Liz Brownlee

Hello Liz. Welcome to the Poetry Zone. So, let’s start with the BIG QUESTION. Why do you write poetry?

I have a skittering mind. It jumps from subject to subject and gets bored easily. I couldn’t possibly write anything as long as a book. When I write a poem I feel restless and frustrated until I get to the end and begin the good part, the editing and making it the best it can be. Imagine feeling restless and frustrated until you’d written 35,000 words!

Do you have a special place to write?

I have two favourite places to write. One is in my living room on the sofa, with my laptop to research things, my legs up, lots of books by my side and cushions behind my back. I often wake up with the pen in my hand, half way through a line. My other favourite place is in front of the computer in my study, surrounded by bookshelves. Strangely, I get a lot more work done in this place. It is mystifying.

Where can we see your poems?

In about 70 anthologies. My first book, called Animal Magic, Poems on a Disappearing World, IRON Press, is all about endangered animals. Reaching the Stars, Poems about Extraordinary Women and Girls, Macmillan, written with poet friends Jan Dean and Michaela Morgan, is a collection of poems celebrating the incredible feats and strengths and intelligence and bravery of women from the beginning of history until now. The Same Inside, Poems about Empathy and Friendship, Macmillan, written with Rogers Stevens and Matt Goodfellow, is a warm and gentle collection of poems about all that is wonderful about empathy and tolerance and kindness. And Apes to Zebras, an A-Z of Shape Poems, Bloomsbury, written with Sue-Hardy Dawson and Roger Stevens, contains shape poems about some of the incredible and beautiful animals we share the world with.

Do you write many shape poems?

Yes! Some of my first poems were shape poems. I love writing them – sometimes I just see the poem as a shape and that’s how it has to be written. They take a long, painstaking, but curiously satisfyingly time!

How long does it take to write a poem or a book?

As long as it takes. Sometimes a poem writes itself out of the end of my arm onto the page as if it was written already, and it needs no editing at all. I think that’s usually, although not always, when I’ve been thinking about the subject a lot. Sometimes I can’t get something right and the poem needs to rest for a year or more before I suddenly know how to make it sing. Shape poem books take a long, long time!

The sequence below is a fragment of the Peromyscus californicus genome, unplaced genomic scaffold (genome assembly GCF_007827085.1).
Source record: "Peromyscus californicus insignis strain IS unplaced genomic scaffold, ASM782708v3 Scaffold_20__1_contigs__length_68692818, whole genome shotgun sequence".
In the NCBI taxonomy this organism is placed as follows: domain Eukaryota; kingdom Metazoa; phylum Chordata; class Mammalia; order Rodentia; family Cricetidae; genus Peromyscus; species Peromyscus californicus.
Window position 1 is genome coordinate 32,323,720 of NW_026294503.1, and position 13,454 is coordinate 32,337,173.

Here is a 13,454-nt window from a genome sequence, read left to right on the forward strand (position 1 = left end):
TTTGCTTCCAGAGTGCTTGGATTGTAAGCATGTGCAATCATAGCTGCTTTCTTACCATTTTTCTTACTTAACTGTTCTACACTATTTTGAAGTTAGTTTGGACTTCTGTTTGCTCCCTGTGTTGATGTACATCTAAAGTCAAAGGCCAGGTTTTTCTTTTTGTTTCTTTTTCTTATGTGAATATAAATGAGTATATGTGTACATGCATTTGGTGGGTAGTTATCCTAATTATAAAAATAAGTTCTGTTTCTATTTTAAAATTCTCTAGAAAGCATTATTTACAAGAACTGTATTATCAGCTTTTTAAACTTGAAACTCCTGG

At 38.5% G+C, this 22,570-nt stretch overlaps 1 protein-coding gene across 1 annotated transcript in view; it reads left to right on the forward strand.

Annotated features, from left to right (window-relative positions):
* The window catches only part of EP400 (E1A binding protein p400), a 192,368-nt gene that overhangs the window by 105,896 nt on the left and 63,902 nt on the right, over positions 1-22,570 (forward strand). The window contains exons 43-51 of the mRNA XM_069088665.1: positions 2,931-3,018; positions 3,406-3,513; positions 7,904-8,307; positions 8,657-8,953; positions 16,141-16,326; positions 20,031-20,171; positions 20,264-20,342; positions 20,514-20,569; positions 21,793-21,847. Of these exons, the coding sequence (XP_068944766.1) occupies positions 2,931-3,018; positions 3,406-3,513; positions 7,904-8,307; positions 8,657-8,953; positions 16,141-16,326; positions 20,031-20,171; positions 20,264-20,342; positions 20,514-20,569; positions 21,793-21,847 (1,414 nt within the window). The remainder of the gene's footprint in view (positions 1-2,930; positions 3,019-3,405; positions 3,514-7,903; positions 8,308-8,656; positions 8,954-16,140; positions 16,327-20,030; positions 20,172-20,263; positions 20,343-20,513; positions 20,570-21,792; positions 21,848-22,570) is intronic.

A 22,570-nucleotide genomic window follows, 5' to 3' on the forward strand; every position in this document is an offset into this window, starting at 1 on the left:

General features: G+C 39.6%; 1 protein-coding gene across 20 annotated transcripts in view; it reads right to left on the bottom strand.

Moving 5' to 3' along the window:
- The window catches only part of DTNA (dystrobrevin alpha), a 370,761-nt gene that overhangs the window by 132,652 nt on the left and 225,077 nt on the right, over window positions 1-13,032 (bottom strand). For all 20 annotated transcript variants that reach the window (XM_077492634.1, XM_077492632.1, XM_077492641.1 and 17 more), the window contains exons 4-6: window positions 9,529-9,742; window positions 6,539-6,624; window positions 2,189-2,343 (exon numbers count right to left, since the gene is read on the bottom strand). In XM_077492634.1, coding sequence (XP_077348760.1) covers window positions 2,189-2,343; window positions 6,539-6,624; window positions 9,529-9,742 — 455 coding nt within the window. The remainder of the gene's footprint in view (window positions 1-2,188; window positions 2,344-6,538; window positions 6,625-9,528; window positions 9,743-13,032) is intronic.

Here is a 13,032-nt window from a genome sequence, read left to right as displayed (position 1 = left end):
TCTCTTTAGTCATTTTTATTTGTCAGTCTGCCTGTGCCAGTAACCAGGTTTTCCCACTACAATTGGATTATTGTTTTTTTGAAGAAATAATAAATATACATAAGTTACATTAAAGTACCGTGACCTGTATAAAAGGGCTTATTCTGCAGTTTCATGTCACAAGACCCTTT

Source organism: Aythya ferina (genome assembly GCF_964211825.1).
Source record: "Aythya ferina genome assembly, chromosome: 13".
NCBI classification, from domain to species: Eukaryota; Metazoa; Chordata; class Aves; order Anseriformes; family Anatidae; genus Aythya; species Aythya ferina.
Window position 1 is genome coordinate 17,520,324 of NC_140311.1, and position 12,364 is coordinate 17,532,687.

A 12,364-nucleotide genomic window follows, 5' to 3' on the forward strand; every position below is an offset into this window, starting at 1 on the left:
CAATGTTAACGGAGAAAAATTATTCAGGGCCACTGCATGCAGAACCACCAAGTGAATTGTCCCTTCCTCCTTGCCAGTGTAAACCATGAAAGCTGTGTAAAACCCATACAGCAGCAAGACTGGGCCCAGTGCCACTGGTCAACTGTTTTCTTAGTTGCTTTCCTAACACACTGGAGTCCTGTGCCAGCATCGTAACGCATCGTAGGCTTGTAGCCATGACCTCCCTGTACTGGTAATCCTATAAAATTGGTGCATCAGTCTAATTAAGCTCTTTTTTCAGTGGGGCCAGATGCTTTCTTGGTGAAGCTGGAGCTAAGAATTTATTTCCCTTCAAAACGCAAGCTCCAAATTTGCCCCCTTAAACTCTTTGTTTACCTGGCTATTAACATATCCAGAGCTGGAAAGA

Are you writing anything at the moment?

I’m always writing!

Why is it important to visit schools and help young people write poems?

There’s a direct link between enjoyment and the ability to take in information and I love the fact that after one of my sessions the children have such fabulous questions to ask, such a detailed memory of what I have said and such enthusiasm to start writing a poem of their own. Young people can recognise their own feelings, desires, and needs in a poem, and poems give them the words and freedom to express themselves.

Did you enjoy school?

No. I went to 9 schools before I was 11 and was ‘new’ at most of them. I found it difficult to make friends, and my self-confidence was knocked by the fact that everyone else knew where to go and what to do and how to do things, when I didn’t.

What was your favourite poem as a child?

My absolute favourite poem as a child was Overheard on a Saltmarsh by Harold Monro. It still brings up goosebumps on my arms.

Of all the poems you’ve written, which is your favourite?

My favourite is always the one I’ve just written. But on the whole I like the animal ones best! Two short ones I’m fond of are Pygmy Shrew and Sloth. Sloth appears as a shape poem in Apes to Zebras, An A-Z of Shape Poems.

Pygmy Shrew

A pygmy shrew

is minuscule

and very hard to seek,

for it’s true the

pygmy shrew’s

just whiskers,

nose and squeak.



He hangs from aloft

infested by moths,

and his face has

no forehead or chin,


but he carries this off,

the lovable sloth,

for his rest is

a hug and a grin.


What did you do before becoming a poet?

I worked at The Film Editors, which used to be part of Ridley Scott Associates. We edited adverts and sometimes films. Then I was a mum.

Have you any pets?

I have a cat called Milla who is very clever and likes to trip us up in a bid to bring us down to her level so she can sit on us, and an assistance dog, Lola, who goes with me everywhere (even to schools!). She alerts me if I my blood sugar is going low, and this gives me time to have some glucose.

What advice would you give to young poets?

Read, read, read. Poetry of course, but also everything else. You or your teachers and schools can keep up with what is going on in the poetry world by following the blog, where advice for young poets and competitions for young people are often posted. Teachers might also like to follow @kidspoetsummit or @lizpoet on Twitter. We retweet all young people’s poems sent!


Here is my blog:

My website:

My Twitter feed:  

And finally – what makes you happy about being a poet?

I love writing poems, for a start! And being part of a wonderful community – young people’s poets are a lovely bunch. I’m also very proud and happy about being a National Poetry Day Ambassador for the Forward Arts Foundation.
Thanks very much Liz. That was great.

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